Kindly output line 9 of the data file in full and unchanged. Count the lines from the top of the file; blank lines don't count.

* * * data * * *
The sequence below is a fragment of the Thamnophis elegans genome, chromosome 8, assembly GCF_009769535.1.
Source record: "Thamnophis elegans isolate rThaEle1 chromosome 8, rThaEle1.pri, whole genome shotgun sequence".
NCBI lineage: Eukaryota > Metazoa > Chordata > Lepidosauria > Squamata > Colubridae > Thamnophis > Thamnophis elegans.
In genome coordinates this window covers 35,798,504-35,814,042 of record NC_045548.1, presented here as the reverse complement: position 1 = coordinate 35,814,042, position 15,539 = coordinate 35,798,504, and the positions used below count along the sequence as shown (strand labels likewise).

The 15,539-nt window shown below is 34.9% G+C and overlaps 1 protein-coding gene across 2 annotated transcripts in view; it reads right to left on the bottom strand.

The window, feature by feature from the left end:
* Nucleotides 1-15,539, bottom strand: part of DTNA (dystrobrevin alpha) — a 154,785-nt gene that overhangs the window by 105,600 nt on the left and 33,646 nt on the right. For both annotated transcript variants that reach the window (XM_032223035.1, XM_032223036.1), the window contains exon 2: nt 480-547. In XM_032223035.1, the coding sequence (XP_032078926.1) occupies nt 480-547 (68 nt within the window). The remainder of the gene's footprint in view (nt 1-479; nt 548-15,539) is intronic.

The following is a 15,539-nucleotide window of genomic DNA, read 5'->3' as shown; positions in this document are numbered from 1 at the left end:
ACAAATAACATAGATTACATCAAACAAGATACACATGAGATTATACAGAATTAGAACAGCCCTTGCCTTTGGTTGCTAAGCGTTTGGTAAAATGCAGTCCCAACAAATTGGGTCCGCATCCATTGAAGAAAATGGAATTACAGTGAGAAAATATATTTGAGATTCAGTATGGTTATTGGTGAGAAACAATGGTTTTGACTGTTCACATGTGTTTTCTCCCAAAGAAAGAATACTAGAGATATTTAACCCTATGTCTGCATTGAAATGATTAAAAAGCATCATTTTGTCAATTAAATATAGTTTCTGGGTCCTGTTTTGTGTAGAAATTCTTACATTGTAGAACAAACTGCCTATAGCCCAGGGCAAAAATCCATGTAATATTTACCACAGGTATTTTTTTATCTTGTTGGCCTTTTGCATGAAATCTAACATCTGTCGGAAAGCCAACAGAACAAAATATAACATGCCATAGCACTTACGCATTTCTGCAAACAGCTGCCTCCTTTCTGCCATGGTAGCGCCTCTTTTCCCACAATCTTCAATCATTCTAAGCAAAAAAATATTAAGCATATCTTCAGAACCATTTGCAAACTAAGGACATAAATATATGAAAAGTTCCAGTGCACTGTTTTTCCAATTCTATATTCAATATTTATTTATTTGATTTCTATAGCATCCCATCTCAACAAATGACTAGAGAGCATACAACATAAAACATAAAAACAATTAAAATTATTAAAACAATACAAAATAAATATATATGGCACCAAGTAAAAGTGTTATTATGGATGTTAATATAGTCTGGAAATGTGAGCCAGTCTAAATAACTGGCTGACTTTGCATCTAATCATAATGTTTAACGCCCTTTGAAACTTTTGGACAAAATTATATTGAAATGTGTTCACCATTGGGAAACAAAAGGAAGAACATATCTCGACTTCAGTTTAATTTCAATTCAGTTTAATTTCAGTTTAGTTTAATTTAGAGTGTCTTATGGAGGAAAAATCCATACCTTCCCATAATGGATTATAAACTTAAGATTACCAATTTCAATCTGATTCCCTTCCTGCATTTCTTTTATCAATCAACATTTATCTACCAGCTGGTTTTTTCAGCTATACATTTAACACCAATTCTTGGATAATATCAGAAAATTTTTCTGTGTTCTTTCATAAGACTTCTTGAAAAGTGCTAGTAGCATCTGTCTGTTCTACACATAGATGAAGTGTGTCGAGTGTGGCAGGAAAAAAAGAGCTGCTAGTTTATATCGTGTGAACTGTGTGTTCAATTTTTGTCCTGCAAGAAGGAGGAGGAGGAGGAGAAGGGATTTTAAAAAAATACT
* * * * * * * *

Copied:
ACAAATAACATAGATTACATCAAACAAGATACACATGAGATTATACAGAATTAGAACAGCCCTTGCCTTTGGTTGCTAAGCGTTTGGTAAAATGCAGTCCCAACAAATTGGGTCCGCATCCATTGAAGAAAATGGAATTACAGTGAGAAAATATATTTGAGATTCAGTATGGTTATTGGTGAGAAACAATGGTTTTGACTGTTCACATGTGTTTTCTCCCAAAGAAAGAATACTAGAGATATTTAACCCTATGTCTGCATTGAAATGATTAAAAAGCATCATTTTGTCAATTAAATATAGTTTCTGGGTCCTGTTTTGTGTAGAAATTCTTACATTGTAGAACAAACTGCCTATAGCCCAGGGCAAAAATCCATGTAATATTTACCACAGGTATTTTTTTATCTTGTTGGCCTTTTGCATGAAATCTAACATCTGTCGGAAAGCCAACAGAACAAAATATAACATGCCATAGCACTTACGCATTTCTGCAAACAGCTGCCTCCTTTCTGCCATGGTAGCGCCTCTTTTCCCACAATCTTCAATCATTCTAAGCAAAAAAATATTAAGCATATCTTCAGAACCATTTGCAAACTAAGGACATAAATATATGAAAAGTTCCAGTGCACTGTTTTTCCAATTCTATATTCAATATTTATTTATTTGATTTCTATAGCATCCCATCTCAACAAATGACTAGAGAGCATACAACATAAAACATAAAAACAATTAAAATTATTAAAACAATACAAAATAAATATATATGGCACCAAGTAAAAGTGTTATTATGGATGTTAATATAGTCTGGAAATGTGAGCCAGTCTAAATAACTGGCTGACTTTGCATCTAATCATAATGTTTAACGCCCTTTGAAACTTTTGGACAAAATTATATTGAAATGTGTTCACCATTGGGAAACAAAAGGAAGAACATATCTCGACTTCAGTTTAATTTCAATTCAGTTTAATTTCAGTTTAGTTTAATTTAGAGTGTCTTATGGAGGAAAAATCCATACCTTCCCATAATGGATTATAAACTTAAGATTACCAATTTCAATCTGATTCCCTTCCTGCATTTCTTTTATCAATCAACATTTATCTACCAGCTGGTTTTTTCAGCTATACATTTAACACCAATTCTTGGATAATATCAGAAAATTTTTCTGTGTTCTTTCATAAGACTTCTTGAAAAGTGCTAGTAGCATCTGTCTGTTCTACACATAGATGAAGTGTGTCGAGTGTGGCAGGAAAAAAAGAGCTGCTAGTTTATATCGTGTGAACTGTGTGTTCAATTTTTGTCCTGCAAGAAGGAGGAGGAGGAGGAGAAGGGATTTTAAAAAAATACT